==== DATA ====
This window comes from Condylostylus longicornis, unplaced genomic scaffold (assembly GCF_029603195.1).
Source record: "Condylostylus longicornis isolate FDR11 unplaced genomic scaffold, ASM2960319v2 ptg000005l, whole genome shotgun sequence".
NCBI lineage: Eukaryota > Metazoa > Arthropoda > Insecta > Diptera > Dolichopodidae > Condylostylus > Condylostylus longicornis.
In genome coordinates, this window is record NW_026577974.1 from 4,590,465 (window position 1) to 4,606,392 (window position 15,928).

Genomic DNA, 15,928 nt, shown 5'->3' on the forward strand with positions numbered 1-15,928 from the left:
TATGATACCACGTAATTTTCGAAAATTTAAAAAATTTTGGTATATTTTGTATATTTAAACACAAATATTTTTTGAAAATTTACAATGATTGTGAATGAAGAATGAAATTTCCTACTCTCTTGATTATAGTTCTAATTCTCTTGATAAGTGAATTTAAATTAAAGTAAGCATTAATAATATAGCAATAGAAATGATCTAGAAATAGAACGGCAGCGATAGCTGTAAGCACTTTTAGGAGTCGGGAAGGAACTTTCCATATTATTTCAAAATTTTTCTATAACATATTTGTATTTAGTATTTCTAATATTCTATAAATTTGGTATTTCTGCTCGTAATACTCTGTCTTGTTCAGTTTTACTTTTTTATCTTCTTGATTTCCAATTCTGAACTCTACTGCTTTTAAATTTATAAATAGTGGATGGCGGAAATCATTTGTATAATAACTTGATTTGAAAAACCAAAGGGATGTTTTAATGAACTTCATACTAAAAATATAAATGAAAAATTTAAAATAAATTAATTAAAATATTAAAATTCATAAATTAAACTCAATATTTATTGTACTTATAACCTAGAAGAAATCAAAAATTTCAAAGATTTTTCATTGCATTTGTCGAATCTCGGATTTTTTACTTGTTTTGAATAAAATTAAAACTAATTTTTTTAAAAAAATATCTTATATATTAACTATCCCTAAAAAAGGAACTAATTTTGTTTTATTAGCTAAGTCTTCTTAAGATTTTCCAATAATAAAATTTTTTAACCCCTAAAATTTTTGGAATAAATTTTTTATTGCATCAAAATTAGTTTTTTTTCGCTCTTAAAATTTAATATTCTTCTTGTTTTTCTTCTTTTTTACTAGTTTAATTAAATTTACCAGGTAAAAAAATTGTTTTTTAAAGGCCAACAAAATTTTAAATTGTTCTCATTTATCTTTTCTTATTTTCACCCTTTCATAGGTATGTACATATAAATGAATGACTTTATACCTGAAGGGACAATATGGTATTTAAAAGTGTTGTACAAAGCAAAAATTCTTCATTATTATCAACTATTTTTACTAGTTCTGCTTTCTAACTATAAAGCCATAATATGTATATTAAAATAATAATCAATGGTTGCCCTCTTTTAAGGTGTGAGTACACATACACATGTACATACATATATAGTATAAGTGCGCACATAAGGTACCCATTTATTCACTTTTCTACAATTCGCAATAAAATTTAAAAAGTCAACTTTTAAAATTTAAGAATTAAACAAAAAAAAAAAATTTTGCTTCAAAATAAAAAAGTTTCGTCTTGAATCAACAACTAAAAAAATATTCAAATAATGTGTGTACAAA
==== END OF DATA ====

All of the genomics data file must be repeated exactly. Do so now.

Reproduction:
This window comes from Condylostylus longicornis, unplaced genomic scaffold (assembly GCF_029603195.1).
Source record: "Condylostylus longicornis isolate FDR11 unplaced genomic scaffold, ASM2960319v2 ptg000005l, whole genome shotgun sequence".
NCBI lineage: Eukaryota > Metazoa > Arthropoda > Insecta > Diptera > Dolichopodidae > Condylostylus > Condylostylus longicornis.
In genome coordinates, this window is record NW_026577974.1 from 4,590,465 (window position 1) to 4,606,392 (window position 15,928).

Genomic DNA, 15,928 nt, shown 5'->3' on the forward strand with positions numbered 1-15,928 from the left:
TATGATACCACGTAATTTTCGAAAATTTAAAAAATTTTGGTATATTTTGTATATTTAAACACAAATATTTTTTGAAAATTTACAATGATTGTGAATGAAGAATGAAATTTCCTACTCTCTTGATTATAGTTCTAATTCTCTTGATAAGTGAATTTAAATTAAAGTAAGCATTAATAATATAGCAATAGAAATGATCTAGAAATAGAACGGCAGCGATAGCTGTAAGCACTTTTAGGAGTCGGGAAGGAACTTTCCATATTATTTCAAAATTTTTCTATAACATATTTGTATTTAGTATTTCTAATATTCTATAAATTTGGTATTTCTGCTCGTAATACTCTGTCTTGTTCAGTTTTACTTTTTTATCTTCTTGATTTCCAATTCTGAACTCTACTGCTTTTAAATTTATAAATAGTGGATGGCGGAAATCATTTGTATAATAACTTGATTTGAAAAACCAAAGGGATGTTTTAATGAACTTCATACTAAAAATATAAATGAAAAATTTAAAATAAATTAATTAAAATATTAAAATTCATAAATTAAACTCAATATTTATTGTACTTATAACCTAGAAGAAATCAAAAATTTCAAAGATTTTTCATTGCATTTGTCGAATCTCGGATTTTTTACTTGTTTTGAATAAAATTAAAACTAATTTTTTTAAAAAAATATCTTATATATTAACTATCCCTAAAAAAGGAACTAATTTTGTTTTATTAGCTAAGTCTTCTTAAGATTTTCCAATAATAAAATTTTTTAACCCCTAAAATTTTTGGAATAAATTTTTTATTGCATCAAAATTAGTTTTTTTTCGCTCTTAAAATTTAATATTCTTCTTGTTTTTCTTCTTTTTTACTAGTTTAATTAAATTTACCAGGTAAAAAAATTGTTTTTTAAAGGCCAACAAAATTTTAAATTGTTCTCATTTATCTTTTCTTATTTTCACCCTTTCATAGGTATGTACATATAAATGAATGACTTTATACCTGAAGGGACAATATGGTATTTAAAAGTGTTGTACAAAGCAAAAATTCTTCATTATTATCAACTATTTTTACTAGTTCTGCTTTCTAACTATAAAGCCATAATATGTATATTAAAATAATAATCAATGGTTGCCCTCTTTTAAGGTGTGAGTACACATACACATGTACATACATATATAGTATAAGTGCGCACATAAGGTACCCATTTATTCACTTTTCTACAATTCGCAATAAAATTTAAAAAGTCAACTTTTAAAATTTAAGAATTAAACAAAAAAAAAAAATTTTGCTTCAAAATAAAAAAGTTTCGTCTTGAATCAACAACTAAAAAAATATTCAAATAATGTGTGTACAAA